As designers know, for big projects, one crit is never enough—so I made some heavy revisions and brought these drafts back to our managers a couple more times. Together we honed our framework, riffed on individual skill descriptions, and developed an onboarding section to help designers understand how to use the career levels. We solicited more feedback from outside of our team, which pushed us to go even deeper: Clarifying how we saw skills changing for senior designers, adding summaries for each level, reducing bias, and, yes, further defining “craft” were all important to get right before launching officially.
In terms of timing, we felt ready to roll out the new levels to the team more broadly in May 2022 (a full year after kicking off this work). We wanted to land it early in a performance cycle, so that our team didn’t feel like they were surprised with new information right before reviews. We also wanted the tool to encourage a more dynamic conversation between managers and reports. Noah Levin, our head of design, iterated on the visual format for the file and developed a FigJam widget that would allow for easy (and delightful) self-assessments and performance reviews.
With the internal announcement, I reiterated why we’d taken on this project and what we hoped this work would contribute to career growth conversations for all designers at Figma. The biggest differences? Streamlining our previous ladder from seven nebulous to four clear-cut categories (Strategy, Craft, Collaboration, Impact), as well as improving clarity through better definitions, concrete examples, and visual infographics. We’ve gone through one performance cycle with these new levels since launching, and iterated on formats for giving feedback in FigJam using the widget. The goal is for every manager to have regular career conversations with their reports, and we’ve suggested (but not mandated) that the levels document be referenced in those meetings.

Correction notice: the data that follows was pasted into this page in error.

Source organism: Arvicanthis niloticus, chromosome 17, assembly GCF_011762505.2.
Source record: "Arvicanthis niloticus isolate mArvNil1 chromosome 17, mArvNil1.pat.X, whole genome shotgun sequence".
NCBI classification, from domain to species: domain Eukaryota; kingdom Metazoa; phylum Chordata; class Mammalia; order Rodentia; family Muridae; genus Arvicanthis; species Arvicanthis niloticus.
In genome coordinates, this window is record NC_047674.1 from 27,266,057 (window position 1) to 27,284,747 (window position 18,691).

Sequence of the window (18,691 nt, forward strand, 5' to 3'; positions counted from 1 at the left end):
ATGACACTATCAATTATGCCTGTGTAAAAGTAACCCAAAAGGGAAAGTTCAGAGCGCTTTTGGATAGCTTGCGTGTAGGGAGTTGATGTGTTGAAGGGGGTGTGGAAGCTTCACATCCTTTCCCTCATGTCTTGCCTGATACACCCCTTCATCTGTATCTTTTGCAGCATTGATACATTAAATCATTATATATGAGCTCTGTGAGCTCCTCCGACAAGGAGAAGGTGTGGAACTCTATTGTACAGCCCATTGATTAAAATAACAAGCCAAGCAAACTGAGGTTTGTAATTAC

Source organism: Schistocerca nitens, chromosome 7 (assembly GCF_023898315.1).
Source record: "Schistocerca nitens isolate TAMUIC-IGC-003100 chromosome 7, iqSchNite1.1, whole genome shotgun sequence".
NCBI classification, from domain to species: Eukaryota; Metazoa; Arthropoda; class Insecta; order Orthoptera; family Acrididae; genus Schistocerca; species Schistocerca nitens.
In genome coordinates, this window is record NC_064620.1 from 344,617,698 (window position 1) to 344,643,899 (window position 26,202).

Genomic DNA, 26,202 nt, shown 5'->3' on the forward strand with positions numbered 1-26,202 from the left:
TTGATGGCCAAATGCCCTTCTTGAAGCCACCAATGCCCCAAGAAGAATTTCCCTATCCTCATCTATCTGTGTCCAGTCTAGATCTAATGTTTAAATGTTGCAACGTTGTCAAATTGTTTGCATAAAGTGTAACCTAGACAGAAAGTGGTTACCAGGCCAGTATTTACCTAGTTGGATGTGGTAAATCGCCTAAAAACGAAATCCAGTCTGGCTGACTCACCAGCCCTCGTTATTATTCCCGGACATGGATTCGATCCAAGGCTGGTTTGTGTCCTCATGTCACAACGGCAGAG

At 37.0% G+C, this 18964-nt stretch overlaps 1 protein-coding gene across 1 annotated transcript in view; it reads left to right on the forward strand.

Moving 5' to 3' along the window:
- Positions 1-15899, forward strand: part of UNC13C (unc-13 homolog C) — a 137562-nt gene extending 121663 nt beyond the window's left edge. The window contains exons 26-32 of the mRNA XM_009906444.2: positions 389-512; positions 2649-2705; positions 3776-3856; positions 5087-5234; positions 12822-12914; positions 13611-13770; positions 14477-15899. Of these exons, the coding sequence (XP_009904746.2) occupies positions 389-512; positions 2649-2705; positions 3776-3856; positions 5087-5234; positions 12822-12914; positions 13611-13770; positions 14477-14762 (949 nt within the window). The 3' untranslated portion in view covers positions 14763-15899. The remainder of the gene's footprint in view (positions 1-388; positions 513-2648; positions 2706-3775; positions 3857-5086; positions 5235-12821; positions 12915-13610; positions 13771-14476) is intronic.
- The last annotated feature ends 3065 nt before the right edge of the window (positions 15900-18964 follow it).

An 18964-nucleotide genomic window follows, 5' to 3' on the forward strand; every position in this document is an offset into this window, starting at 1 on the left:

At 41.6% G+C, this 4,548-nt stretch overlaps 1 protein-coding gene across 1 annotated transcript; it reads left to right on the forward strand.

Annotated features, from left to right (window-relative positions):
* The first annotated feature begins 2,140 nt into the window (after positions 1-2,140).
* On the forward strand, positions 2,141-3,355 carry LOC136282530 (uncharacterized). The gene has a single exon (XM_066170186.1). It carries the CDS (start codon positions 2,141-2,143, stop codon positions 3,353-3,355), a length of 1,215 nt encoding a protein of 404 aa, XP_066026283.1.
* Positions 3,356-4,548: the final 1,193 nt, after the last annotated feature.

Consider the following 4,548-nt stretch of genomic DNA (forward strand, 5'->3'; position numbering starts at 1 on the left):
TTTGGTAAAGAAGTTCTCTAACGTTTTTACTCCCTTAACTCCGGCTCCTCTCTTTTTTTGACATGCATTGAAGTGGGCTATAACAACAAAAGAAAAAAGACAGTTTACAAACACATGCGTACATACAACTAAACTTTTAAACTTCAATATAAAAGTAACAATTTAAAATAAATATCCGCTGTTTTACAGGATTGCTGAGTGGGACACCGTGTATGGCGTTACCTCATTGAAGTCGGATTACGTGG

In my experience, many companies have broad or vague prompts for their feedback cycles, so it’s been particularly rewarding as a manager to tie performance feedback so closely to our stated expectations. The new format in FigJam also allows us to make these expectations much more visual and easy to understand at a glance. It feels nice to be able to leverage a more flexible open-ended canvas to include screenshots for context and, most interestingly, to “jam” together with my reports on ideas for growth with sticky notes and tables. We even ended up using this format for performance reviews and calibration across the design organization as a whole. FigJam allows all people managers a bird’s-eye view of every designer’s completed skills chart, which makes it easier to understand performance as a whole and guide conversation efficiently.
Career levels are always living documents, so we’re still soliciting feedback on ours, and will surely need to update it in the future as our team continues to grow. We know we need to think about how it intersects with Figma’s values more carefully, and have plans for adapting it into an artifact we can use for when assessing candidates for hiring decisions as well. We also plan to add manager career level descriptions here, for transparency and accountability to the whole team. This kind of work is never quite “done”—like any digital project—but we’re so happy with the improvements we’ve made so far, and excited to share our work with the community and see how it’s further adapted. Check out our final Figma Product Design & Writing Career Levels (and widget), and let us know what you think!